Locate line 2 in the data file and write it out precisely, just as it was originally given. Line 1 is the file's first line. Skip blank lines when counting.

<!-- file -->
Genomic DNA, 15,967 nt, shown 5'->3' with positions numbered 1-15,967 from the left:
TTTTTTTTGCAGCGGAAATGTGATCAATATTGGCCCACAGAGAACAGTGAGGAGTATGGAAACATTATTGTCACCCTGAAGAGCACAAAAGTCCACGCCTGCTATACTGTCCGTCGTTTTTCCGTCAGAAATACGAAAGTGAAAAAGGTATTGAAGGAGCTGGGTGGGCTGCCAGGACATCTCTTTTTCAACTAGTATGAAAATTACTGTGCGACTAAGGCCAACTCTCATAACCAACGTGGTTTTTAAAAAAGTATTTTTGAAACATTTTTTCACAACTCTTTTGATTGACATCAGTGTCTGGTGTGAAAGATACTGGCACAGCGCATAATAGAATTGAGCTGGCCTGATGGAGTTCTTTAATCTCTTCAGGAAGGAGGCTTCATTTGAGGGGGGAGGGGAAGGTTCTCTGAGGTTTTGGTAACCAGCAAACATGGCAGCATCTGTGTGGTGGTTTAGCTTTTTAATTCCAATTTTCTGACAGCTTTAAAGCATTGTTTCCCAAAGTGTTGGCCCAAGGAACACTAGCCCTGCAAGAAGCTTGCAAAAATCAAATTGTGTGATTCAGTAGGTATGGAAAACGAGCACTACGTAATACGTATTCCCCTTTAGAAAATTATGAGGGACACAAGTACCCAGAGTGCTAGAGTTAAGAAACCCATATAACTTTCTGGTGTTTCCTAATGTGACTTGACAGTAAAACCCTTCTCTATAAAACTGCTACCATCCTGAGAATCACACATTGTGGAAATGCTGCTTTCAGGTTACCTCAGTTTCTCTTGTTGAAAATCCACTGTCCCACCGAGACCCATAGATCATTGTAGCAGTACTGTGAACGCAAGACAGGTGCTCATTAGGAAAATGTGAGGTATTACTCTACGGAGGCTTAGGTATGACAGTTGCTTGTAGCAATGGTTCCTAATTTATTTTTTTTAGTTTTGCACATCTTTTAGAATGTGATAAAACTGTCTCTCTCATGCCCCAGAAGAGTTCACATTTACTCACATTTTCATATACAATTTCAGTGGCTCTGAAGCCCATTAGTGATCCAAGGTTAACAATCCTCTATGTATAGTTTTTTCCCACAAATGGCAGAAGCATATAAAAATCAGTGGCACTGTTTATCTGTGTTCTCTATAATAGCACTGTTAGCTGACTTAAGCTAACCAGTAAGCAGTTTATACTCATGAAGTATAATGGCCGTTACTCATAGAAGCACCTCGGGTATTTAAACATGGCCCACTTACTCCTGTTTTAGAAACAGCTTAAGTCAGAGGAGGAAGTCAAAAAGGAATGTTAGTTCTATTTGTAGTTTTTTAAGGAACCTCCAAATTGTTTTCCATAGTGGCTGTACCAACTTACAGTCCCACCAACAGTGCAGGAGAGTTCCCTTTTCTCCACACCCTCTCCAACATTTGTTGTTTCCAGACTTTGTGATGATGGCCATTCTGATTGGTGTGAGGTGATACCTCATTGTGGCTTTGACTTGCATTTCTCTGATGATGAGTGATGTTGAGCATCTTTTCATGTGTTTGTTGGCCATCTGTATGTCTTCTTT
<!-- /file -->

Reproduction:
TTTTTTTTGCAGCGGAAATGTGATCAATATTGGCCCACAGAGAACAGTGAGGAGTATGGAAACATTATTGTCACCCTGAAGAGCACAAAAGTCCACGCCTGCTATACTGTCCGTCGTTTTTCCGTCAGAAATACGAAAGTGAAAAAGGTATTGAAGGAGCTGGGTGGGCTGCCAGGACATCTCTTTTTCAACTAGTATGAAAATTACTGTGCGACTAAGGCCAACTCTCATAACCAACGTGGTTTTTAAAAAAGTATTTTTGAAACATTTTTTCACAACTCTTTTGATTGACATCAGTGTCTGGTGTGAAAGATACTGGCACAGCGCATAATAGAATTGAGCTGGCCTGATGGAGTTCTTTAATCTCTTCAGGAAGGAGGCTTCATTTGAGGGGGGAGGGGAAGGTTCTCTGAGGTTTTGGTAACCAGCAAACATGGCAGCATCTGTGTGGTGGTTTAGCTTTTTAATTCCAATTTTCTGACAGCTTTAAAGCATTGTTTCCCAAAGTGTTGGCCCAAGGAACACTAGCCCTGCAAGAAGCTTGCAAAAATCAAATTGTGTGATTCAGTAGGTATGGAAAACGAGCACTACGTAATACGTATTCCCCTTTAGAAAATTATGAGGGACACAAGTACCCAGAGTGCTAGAGTTAAGAAACCCATATAACTTTCTGGTGTTTCCTAATGTGACTTGACAGTAAAACCCTTCTCTATAAAACTGCTACCATCCTGAGAATCACACATTGTGGAAATGCTGCTTTCAGGTTACCTCAGTTTCTCTTGTTGAAAATCCACTGTCCCACCGAGACCCATAGATCATTGTAGCAGTACTGTGAACGCAAGACAGGTGCTCATTAGGAAAATGTGAGGTATTACTCTACGGAGGCTTAGGTATGACAGTTGCTTGTAGCAATGGTTCCTAATTTATTTTTTTTAGTTTTGCACATCTTTTAGAATGTGATAAAACTGTCTCTCTCATGCCCCAGAAGAGTTCACATTTACTCACATTTTCATATACAATTTCAGTGGCTCTGAAGCCCATTAGTGATCCAAGGTTAACAATCCTCTATGTATAGTTTTTTCCCACAAATGGCAGAAGCATATAAAAATCAGTGGCACTGTTTATCTGTGTTCTCTATAATAGCACTGTTAGCTGACTTAAGCTAACCAGTAAGCAGTTTATACTCATGAAGTATAATGGCCGTTACTCATAGAAGCACCTCGGGTATTTAAACATGGCCCACTTACTCCTGTTTTAGAAACAGCTTAAGTCAGAGGAGGAAGTCAAAAAGGAATGTTAGTTCTATTTGTAGTTTTTTAAGGAACCTCCAAATTGTTTTCCATAGTGGCTGTACCAACTTACAGTCCCACCAACAGTGCAGGAGAGTTCCCTTTTCTCCACACCCTCTCCAACATTTGTTGTTTCCAGACTTTGTGATGATGGCCATTCTGATTGGTGTGAGGTGATACCTCATTGTGGCTTTGACTTGCATTTCTCTGATGATGAGTGATGTTGAGCATCTTTTCATGTGTTTGTTGGCCATCTGTATGTCTTCTTT